His wife was Marthe, also with no birth year given. She was with her husband each place he went (as noted for him above).
His children are given as:
- Pierre, his son; no birth year given; registered at Mondon 16 Feb 1687, then with his father.
- Marguérite, daughter; same as above.
- Marie, daughter, born 1668; like her brother Pierre.
- Jeanne, daughter, born 1670; like her parents.
- Catherine, daughter; no birth year; like her parents.
- Michel, son; no birth year; like his parents through San Gallo, but died there 24 June 1687.
- Barthélemy, son, born 1684; like his parents.
- Marthe, daughter, born 1686; like her parents.
Suppose you had been seeking a Pierre Odin, son of a Barthélemy. You had already learned that much from the Piedmont Project (the Parish Registers). Studying the above Odin listing in Gli Esuli, you decide that the most likely Odin family in the book (there are several) is the above family.
Important Note: Subsequent research in the Notary Records showed that this is indeed the Pierre, son of Barthélemy, that we sought. However, those records also revealed a surprise: Marthe is Barthélemy's 2nd wife, and the mother of only the last four children! Further research in the Notary Records identified the first wife and her ancestry. This is a good example of the point we emphasize: You need to find all the available records in order to produce an accurate family history or genealogy.
Example 2: The JANAVEL Listings
From pages 116 – 117, exiles # 1865 – # 1872:
1865 • Jean, Val Luserna, n. 1657. Zu. 26.10.87 Be. e Neu. 87/88. • Jean, Val Luserna. Be. 87/88. Sc. ott. 88. Parte apr. 89. • Jeanne (CHAMBON), mo. Come il marito. • Josué, fi., n. 1688? Sc. ott. 88. Parte apr. 89. • Joseph, fi. n. 1689? Parte apr. 89. 1870 • Jeanne, ved., V. – Morges 24.2.87. Be. 87/88. Va in Brand. Ago. 88. Stendal 88. • Anne, fi. n. 1682. Come la madre torna ott. 90. Chivasso lu. 91. • Josué fu Joseph, nip. del Cap. – Vevey mag. 86. Ginv. 86. Ivi sold. 89.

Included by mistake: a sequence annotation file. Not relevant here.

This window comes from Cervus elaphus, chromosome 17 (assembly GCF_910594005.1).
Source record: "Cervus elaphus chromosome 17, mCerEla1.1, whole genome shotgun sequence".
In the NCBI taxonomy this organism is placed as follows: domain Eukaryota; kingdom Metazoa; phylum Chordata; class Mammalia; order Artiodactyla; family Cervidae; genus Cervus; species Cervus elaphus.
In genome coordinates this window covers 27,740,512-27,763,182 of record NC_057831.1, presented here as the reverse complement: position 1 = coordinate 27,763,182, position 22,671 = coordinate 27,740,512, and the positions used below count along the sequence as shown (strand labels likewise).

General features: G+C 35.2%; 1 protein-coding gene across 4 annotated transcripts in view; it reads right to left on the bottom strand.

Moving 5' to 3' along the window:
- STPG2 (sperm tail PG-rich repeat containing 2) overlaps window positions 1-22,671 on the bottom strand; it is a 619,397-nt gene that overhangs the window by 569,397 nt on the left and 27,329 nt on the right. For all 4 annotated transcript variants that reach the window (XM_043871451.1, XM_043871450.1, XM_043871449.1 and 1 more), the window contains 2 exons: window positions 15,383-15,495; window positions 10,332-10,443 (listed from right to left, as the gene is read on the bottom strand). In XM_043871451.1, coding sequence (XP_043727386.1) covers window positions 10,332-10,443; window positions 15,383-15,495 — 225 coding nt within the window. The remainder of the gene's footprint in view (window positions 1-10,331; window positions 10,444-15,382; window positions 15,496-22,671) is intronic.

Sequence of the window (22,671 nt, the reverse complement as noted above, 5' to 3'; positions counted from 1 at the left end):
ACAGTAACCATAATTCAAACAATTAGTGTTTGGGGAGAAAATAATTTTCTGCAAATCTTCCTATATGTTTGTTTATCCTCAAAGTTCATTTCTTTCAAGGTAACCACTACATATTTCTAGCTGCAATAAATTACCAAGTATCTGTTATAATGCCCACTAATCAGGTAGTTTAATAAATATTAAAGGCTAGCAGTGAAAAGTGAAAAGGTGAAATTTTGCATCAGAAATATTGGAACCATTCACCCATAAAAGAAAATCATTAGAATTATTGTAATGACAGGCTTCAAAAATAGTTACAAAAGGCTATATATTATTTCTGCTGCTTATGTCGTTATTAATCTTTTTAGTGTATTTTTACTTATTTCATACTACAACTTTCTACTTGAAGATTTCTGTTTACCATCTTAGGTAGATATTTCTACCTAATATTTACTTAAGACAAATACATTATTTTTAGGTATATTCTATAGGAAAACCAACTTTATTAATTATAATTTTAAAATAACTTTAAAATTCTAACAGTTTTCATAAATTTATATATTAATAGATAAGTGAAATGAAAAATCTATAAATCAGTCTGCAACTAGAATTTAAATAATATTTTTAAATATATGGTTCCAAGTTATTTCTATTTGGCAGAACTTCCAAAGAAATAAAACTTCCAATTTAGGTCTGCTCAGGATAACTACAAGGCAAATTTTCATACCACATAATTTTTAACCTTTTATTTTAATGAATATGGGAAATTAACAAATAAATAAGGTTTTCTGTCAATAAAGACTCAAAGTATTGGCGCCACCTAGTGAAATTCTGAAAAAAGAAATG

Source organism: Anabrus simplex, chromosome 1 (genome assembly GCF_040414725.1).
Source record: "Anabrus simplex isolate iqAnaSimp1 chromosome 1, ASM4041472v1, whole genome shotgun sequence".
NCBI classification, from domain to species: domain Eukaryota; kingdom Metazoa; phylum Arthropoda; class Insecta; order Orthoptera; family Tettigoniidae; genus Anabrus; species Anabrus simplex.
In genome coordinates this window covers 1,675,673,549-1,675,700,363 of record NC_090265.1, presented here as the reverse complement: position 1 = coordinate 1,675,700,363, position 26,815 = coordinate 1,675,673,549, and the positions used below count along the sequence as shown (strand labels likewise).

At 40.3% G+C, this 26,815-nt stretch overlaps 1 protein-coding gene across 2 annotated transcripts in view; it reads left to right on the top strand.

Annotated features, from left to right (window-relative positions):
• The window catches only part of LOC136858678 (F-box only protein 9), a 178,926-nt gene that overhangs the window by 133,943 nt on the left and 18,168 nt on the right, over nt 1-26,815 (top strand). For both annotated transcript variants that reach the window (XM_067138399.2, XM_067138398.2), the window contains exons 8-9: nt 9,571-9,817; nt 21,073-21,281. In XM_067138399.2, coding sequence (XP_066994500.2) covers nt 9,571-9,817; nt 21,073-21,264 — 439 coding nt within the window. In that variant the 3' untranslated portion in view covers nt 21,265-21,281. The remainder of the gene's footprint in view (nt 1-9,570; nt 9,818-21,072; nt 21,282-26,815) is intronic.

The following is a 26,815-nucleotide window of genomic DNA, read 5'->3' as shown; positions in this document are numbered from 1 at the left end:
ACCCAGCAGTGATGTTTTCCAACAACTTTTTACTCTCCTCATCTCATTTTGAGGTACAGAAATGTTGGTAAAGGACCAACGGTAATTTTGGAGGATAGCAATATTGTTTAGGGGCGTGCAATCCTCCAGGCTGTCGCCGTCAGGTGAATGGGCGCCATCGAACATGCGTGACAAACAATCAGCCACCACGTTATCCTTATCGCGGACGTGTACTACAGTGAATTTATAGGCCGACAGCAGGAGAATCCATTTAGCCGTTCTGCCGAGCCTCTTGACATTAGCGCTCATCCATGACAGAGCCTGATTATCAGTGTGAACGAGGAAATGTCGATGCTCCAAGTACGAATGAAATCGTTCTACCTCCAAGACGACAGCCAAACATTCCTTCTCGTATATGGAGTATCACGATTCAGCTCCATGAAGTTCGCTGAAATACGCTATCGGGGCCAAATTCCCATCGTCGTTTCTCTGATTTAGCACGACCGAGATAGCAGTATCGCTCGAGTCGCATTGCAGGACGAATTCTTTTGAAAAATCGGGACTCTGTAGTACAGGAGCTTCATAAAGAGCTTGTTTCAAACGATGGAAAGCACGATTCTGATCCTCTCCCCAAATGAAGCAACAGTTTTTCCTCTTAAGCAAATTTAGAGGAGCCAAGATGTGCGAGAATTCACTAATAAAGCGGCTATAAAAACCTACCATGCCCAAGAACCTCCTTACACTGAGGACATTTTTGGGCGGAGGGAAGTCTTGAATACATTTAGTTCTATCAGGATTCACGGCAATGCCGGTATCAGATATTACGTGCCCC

These records provide the following information, again using the key to the abbreviations:
The first Jean (# 1865) was from Val Luserna [Luserna Valley] and was born in 1657. He registered at Zurich on 26 October 1687 and was at Bern and Neuchâtel for the winter of 1687/1688.
The next Jean, also from Val Luserna, wintered at Bern in 1687/1688; he was a Schiaffusa in October 1688 and departed in April 1689. His wife was Jeanne; the CHAMBON in parentheses means that Armand-Hugon and Rivoire (authors of the Exile book) knew from other records that her maiden surname was Chambon; no birth year is given for her, and she went with her husband throughout their exile. They had 2 sons with them: Josué and Joseph, perhaps born in 1688 and 1689 respectively, and the sons also left in April 1689.
Next is listed a widow, Jeanne, from Villar [Pellice], but also with no birth year given. She registered at Morges on 24 February 1687, wintered at Bern in 1687/1688, went into Brandenburg in August 1688 and was at Standal, also in 1688 (both of the latter places being in Germany). Her daughter Anne, born in 1682, was with her mother, but returned in October, 1690 and was at Chivasso (a town northeast of Torino) in July 1691.
Finally, there is a Josué son of deceased Joseph, described as “nephew of the Captain,” referring to Captain Josué Janavel. (The captain did have a younger brother Joseph.) No year or place of birth is given for this Josué son of deceased Joseph, but he was at Vevey in May of 1686 (so before the exile) and at Geneva in 1686, where he was a soldier in 1689. (Captain Janavel had been exiled to Geneva as part of the peace agreement and died there in 1690.)
As you can see, none of the Janavels listed is described as being of the family of Captain Josué Janavel. But according to Reverend Jean Jalla, exile # 2359 Jean Revel, who was at Moudon on 25 February 1687 and died at Payerne on 5 March of that year, was the Captain’s son-in-law [husband of his daughter Jeanne Janavel].